Roy-Hart’s music program earns national recognition for third straight year

Posted 14 April 2021 at 5:13 pm

Provided photo: Roy-Hart’s music program has found ways to engage students during the Covid-19 pandemic.

Press Release, Roy-Hart Central School

MIDDLEPORT  – The Royalton-Hartland school district has been honored with the Best Communities for Music Education designation from The NAMM (National Association of Music Merchants) Foundation for its outstanding commitment to music education.

Now in its 22nd year, the Best Communities for Music Education designation is awarded to districts that demonstrate outstanding achievement in efforts to provide music access and education to all students.

To qualify for the Best Communities designation, Royalton-Hartland CSD answered detailed questions about funding, graduation requirements, music class participation, instruction time, facilities, support for the music program and community music-making programs. Responses were verified with school officials and reviewed by The Music Research Institute at the University of Kansas.

“The Royalton-Hartland Central School District is proud to be recognized once again as A Best Community For Music Education District and want to thank the Board of Education, administration, instructors and community members for their never ending support of our program,” said Superintendent Dr. Hank Stopinski. “Our district recognizes the importance of our music program in reaching the District Vision and its overall impact on our students.”

Since the passage by Congress in 2015 of the Every Student Succeeds Act and a stated emphasis on a well-rounded education, many school districts have re-committed to music and arts education programs. They have found that in this time of a national pandemic, music and the arts provide a valuable way to keep students engaged in school.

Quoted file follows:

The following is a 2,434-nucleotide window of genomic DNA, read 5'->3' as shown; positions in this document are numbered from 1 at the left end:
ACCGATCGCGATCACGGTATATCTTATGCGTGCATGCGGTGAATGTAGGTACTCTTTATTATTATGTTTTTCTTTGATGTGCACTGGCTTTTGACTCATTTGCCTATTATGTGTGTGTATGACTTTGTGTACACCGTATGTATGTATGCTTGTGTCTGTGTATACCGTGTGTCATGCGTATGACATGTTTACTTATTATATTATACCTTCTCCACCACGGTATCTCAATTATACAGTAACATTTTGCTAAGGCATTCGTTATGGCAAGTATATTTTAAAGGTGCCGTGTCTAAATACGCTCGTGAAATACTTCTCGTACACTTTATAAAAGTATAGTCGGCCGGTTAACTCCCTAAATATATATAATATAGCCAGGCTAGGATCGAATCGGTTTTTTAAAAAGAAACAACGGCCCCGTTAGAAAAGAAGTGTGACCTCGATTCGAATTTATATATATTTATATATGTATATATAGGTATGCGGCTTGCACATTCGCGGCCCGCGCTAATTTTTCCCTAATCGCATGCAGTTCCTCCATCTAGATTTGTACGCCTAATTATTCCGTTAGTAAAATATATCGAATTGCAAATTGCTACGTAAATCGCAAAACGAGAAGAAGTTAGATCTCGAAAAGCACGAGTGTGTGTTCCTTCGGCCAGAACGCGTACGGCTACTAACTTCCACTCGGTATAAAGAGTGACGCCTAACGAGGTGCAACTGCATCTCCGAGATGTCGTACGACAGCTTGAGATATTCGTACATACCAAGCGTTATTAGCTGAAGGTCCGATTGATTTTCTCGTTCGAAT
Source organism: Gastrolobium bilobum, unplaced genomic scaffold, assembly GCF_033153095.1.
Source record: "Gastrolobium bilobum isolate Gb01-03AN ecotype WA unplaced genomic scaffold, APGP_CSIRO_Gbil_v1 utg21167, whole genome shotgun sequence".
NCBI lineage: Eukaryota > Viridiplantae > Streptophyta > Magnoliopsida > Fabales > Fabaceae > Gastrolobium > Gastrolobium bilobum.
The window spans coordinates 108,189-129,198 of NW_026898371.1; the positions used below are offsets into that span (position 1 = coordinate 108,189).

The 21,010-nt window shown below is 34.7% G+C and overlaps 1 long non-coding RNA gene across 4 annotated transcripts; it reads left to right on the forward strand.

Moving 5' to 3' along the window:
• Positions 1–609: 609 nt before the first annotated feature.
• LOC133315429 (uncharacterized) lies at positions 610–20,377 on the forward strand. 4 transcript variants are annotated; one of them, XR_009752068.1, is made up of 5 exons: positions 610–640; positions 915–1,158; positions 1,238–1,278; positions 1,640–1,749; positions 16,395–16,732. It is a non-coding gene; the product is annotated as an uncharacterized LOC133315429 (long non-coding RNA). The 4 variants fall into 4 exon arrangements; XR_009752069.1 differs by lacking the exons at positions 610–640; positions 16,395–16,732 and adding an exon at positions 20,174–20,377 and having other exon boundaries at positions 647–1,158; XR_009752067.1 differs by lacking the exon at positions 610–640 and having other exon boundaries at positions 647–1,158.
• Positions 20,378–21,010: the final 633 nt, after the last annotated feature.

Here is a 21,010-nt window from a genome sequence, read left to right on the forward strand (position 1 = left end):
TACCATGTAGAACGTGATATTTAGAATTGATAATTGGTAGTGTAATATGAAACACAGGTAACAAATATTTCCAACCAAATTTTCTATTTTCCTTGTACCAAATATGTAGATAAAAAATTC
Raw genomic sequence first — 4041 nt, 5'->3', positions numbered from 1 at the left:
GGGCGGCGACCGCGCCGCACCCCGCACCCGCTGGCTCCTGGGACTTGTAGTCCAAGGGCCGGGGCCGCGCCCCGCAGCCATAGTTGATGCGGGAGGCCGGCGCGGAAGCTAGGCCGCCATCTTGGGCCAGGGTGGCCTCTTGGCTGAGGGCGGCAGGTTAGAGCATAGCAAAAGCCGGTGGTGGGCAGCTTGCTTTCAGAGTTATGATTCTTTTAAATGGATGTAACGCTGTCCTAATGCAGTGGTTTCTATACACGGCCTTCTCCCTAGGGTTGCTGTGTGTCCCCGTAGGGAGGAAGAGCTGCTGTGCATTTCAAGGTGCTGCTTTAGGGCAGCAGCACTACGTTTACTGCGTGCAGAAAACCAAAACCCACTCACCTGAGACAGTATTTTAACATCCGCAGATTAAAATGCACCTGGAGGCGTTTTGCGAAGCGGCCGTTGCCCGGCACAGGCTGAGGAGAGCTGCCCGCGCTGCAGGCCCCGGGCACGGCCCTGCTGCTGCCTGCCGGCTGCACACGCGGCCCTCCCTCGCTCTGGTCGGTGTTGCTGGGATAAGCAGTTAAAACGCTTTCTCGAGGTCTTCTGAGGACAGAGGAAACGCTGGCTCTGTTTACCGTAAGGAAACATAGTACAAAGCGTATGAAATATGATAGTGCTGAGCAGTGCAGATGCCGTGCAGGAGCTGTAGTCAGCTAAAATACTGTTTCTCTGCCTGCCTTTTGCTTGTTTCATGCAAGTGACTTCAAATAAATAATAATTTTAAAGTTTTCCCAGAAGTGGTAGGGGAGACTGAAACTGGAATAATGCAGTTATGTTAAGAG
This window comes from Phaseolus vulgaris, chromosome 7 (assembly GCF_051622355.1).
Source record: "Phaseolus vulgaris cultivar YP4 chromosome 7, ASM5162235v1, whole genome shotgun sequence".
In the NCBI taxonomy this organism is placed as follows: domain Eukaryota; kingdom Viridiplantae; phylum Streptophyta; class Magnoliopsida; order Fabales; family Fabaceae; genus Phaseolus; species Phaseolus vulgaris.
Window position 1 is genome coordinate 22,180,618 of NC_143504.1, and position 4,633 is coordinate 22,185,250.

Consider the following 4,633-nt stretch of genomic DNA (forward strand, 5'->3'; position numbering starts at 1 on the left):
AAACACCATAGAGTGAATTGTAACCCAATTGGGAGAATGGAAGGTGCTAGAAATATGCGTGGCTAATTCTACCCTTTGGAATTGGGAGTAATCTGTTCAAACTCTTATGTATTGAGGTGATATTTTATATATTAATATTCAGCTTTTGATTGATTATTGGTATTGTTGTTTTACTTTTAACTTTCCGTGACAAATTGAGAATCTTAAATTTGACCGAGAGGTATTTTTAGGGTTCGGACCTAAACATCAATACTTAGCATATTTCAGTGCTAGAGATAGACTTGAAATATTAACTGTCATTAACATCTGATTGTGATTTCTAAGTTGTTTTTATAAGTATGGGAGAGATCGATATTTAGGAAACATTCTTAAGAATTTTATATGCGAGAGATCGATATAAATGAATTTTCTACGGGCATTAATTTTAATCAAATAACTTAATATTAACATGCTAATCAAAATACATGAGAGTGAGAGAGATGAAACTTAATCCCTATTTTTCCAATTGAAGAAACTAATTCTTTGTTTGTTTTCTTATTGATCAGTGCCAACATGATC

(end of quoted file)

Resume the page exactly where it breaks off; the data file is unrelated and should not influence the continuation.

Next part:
“The phenomenal Music Department at Royalton-Hartland has not only given me a great music education, but it has instilled a passion for music in me,” said Elise Baumer, a 12th grade student. “After facing a major and life altering injury when I was in sixth grade, I turned to music. I became more involved with orchestra and chorus by participating in All-County and All-State solo festivals. Music at Royalton-Hartland has allowed me to build character and self-confidence. The music teachers at Royalton-Hartland truly care about the students and want to support us. I will carry my love for music with me for the rest of my life.”

Research into music education continues to demonstrate educational/cognitive and social skill benefits for children who make music: After two years of music education, researchers found that participants showed more substantial improvements in how the brain processes speech and reading scores than their less-involved peers and that students who are involved in music are not only more likely to graduate high school, but also to attend college as well.

Everyday listening skills are stronger in musically trained children than in those without music training. Significantly, listening skills are closely tied to the ability to: perceive speech in a noisy background, pay attention, and keep sounds in memory. Later in life, individuals who took music lessons as children show stronger neural processing of sound: young adults and even older adults who have not played an instrument for up to 50 years show enhanced neural processing compared to their peers. Not to mention, social benefits include conflict resolution, teamwork skills, and how to give and receive constructive criticism.